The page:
CPUs process data, so the jobs that benefit most from multiple CPUs or very fast CPUs are processing-heavy activities such as video compression, non-realtime special effect rendering, realtime audio effect generation, audio effect rendering (sometimes called “freezing” in a DAW), large image conversion, audio file conversion or compression, and so on. Very broadly speaking, it could be said that the CPU matters most on jobs that involve pressing a button and then getting up and going for a cup of coffee in anticipation of having to wait for the job to be complete. Depending on what kind of art you make, some jobs literally last for days, while others may only be a few seconds past the point at which a typical user becomes bored with waiting.

If you are going to do to do graphically-intensive work such as 3d modeling, digital painting, or video editing, then go with a mid-range CPU and spend more money on a good graphics processor.

If you are going to do audio work, put your money into CPU and RAM, and spend less on the graphics card.

Finally, do not be confused by branding. Intel and AMD are basically the same in function and performance from a practical standpoint. The brand should never be a deciding factor.


How much RAM you have dictates, largely, what size projects your system can comfortably handle. Audacity. for instance, might be responsive with a 30-second spot but will feel sluggish with longer projects, or projects with a great many tracks. GIMP will do well on web graphics but struggle with for-print graphics. This is simply because information is moving in and out of RAM; upgrade the amount of RAM, and the applications function more consistently.

The speed of RAM is less talked about in consumer electronics, but the overall responsiveness of the system is greatly dependent upon it. The faster the RAM, the faster the information can be moved from RAM to CPU for processing, so given the choice, purchase the faster RAM. On the other hand, if money is an issue, try to find a happy medium between storage space and speed.

The old adage that “you can never have too much RAM” has not held up all that well with time, at least not on a normal desktop or laptop (render farms and RAM disks are notable exceptions). Realistically, you can only be doing so many things at once, so unless you just open up every large project simply to spite your computer, some RAM ends up net being used. So get a lot of RAM, but if price is an issue, only get a little more than you anticipate needing. If you have money to spend, get some extra RAM for comfort, but don't go overboard unless you are actively building a render farm.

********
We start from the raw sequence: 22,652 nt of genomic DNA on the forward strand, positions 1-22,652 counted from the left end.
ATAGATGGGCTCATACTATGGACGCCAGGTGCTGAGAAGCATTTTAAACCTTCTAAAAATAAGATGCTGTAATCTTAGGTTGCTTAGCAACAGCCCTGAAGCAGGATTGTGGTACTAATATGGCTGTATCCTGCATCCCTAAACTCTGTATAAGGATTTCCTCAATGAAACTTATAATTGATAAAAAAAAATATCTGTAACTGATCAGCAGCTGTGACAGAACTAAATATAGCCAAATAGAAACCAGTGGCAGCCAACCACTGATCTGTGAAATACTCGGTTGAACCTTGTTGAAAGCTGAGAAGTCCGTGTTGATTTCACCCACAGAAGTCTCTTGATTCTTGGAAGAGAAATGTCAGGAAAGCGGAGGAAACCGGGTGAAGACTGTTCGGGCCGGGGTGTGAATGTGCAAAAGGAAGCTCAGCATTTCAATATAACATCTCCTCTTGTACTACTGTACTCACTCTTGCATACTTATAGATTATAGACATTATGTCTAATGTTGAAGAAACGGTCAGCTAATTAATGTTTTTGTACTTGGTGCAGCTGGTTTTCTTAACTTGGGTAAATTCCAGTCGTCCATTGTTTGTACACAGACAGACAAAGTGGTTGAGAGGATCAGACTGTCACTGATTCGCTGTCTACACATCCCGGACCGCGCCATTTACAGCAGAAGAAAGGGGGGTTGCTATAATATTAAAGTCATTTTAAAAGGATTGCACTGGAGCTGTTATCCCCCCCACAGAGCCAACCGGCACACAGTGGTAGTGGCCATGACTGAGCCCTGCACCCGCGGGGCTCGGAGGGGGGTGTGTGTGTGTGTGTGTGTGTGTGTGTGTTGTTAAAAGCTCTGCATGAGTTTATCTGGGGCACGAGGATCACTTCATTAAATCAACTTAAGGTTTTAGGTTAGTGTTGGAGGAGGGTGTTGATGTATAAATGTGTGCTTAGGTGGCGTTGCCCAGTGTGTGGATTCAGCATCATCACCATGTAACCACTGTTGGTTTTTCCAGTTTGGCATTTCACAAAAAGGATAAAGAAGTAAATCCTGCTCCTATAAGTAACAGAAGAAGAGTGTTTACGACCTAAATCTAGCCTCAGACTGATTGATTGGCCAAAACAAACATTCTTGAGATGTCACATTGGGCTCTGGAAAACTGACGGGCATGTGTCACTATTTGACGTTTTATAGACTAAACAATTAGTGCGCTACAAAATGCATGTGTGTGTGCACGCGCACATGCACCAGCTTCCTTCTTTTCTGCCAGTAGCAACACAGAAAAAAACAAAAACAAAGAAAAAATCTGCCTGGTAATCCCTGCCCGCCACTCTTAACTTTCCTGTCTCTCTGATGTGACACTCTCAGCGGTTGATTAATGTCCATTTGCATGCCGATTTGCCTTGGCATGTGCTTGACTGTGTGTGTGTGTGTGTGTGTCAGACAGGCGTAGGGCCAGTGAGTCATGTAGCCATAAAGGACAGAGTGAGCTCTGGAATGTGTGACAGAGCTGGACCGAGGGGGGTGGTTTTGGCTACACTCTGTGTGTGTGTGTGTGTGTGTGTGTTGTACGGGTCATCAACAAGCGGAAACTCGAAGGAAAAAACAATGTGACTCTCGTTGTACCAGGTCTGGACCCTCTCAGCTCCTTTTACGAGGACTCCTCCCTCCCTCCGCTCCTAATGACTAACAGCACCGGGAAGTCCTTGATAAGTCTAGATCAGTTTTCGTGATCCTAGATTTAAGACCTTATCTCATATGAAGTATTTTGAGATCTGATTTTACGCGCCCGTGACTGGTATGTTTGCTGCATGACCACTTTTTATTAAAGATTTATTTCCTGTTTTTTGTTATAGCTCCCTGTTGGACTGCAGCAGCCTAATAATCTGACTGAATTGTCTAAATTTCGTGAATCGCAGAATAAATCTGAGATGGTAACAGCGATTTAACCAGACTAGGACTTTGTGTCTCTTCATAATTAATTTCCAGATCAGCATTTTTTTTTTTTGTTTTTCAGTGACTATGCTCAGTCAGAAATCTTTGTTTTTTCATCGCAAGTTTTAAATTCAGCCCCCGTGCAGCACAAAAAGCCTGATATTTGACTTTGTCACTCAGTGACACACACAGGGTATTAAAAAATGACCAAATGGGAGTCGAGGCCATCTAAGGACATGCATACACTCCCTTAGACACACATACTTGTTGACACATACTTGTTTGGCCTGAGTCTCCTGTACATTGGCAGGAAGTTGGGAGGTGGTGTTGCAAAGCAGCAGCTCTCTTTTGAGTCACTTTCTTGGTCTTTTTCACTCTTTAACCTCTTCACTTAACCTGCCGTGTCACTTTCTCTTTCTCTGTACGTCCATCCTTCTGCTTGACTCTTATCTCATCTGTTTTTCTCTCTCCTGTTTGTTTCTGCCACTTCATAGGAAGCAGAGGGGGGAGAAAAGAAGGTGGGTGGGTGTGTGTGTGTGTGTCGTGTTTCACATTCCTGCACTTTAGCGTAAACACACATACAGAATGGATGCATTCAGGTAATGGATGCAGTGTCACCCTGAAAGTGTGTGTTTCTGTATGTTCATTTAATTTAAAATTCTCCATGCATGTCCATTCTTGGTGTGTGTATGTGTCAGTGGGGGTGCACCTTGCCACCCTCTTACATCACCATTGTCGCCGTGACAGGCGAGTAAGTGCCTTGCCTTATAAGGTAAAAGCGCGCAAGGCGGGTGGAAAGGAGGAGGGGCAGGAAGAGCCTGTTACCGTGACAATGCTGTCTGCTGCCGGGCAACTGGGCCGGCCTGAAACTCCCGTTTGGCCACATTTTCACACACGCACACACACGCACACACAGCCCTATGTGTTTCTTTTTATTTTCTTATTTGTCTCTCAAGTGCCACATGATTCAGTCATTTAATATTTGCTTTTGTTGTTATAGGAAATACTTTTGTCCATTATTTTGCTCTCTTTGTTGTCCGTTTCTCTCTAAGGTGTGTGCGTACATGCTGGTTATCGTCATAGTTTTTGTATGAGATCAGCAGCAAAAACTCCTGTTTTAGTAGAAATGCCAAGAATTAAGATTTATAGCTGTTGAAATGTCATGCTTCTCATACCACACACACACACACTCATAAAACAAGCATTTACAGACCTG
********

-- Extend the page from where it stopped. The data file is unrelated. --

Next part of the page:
Hard drive

Hard drives are quite reasonably priced, so more is probably better, and financially possible for all but the most severest of budgets. Less affordable are Solid State Drives (SSD), but the performance increase is so remarkable that it is strongly suggested that you purchase an SSD drive for at least part of your system; since it only needs to house the applications, it can be a small drive (32gb or 64gb will do, considering that the entire Slackware distribution, uncompressed, is only about 10gb). 16gb or An ideal, but still affordable, setup would be one SSD drive to hold the binary, executable applications that run your computer (and the multimedia applications that you run on a daily basis), one standard hard drive to house all of your data as well as the system data, and a third standard hard drive to perform constant backups.

Graphics Card

A powerful graphics card is quite important if you do video and graphics work. For serious visual multimedia, it is very likely that you need to install a proprietary graphics card driver since the companies do not release their driver code as free software. This is unfortunate and taints an otherwise open source system, but the performance increase can be measured in orders of magnitude.

If you are not doing intensive video or graphics work, then probably your only concern with a graphics card is whether it handles the basic visual needs of your system. For these low-end to mid-range cards, the drivers can come from Nvidia, ATI, or Intel, or from the Linux (actually Xorg) developers. Performance can usually be gauged in tests at any computer store.

Whether you're looking for a high-performance card or a mid-range card, you can always determine the official support by going to the chipset manufacturer's website and finding a download (or lack thereof) for the card. If the download is there, you are at least guaranteed performance for that chipset, on the kernel or kernels for which the code was released.

Otherwise, look on the website to see if they have a driver for the card you are looking to buy (or buy along with a laptop or pre-built system), and take note of what kind of performance results are being seen with those drivers on that card.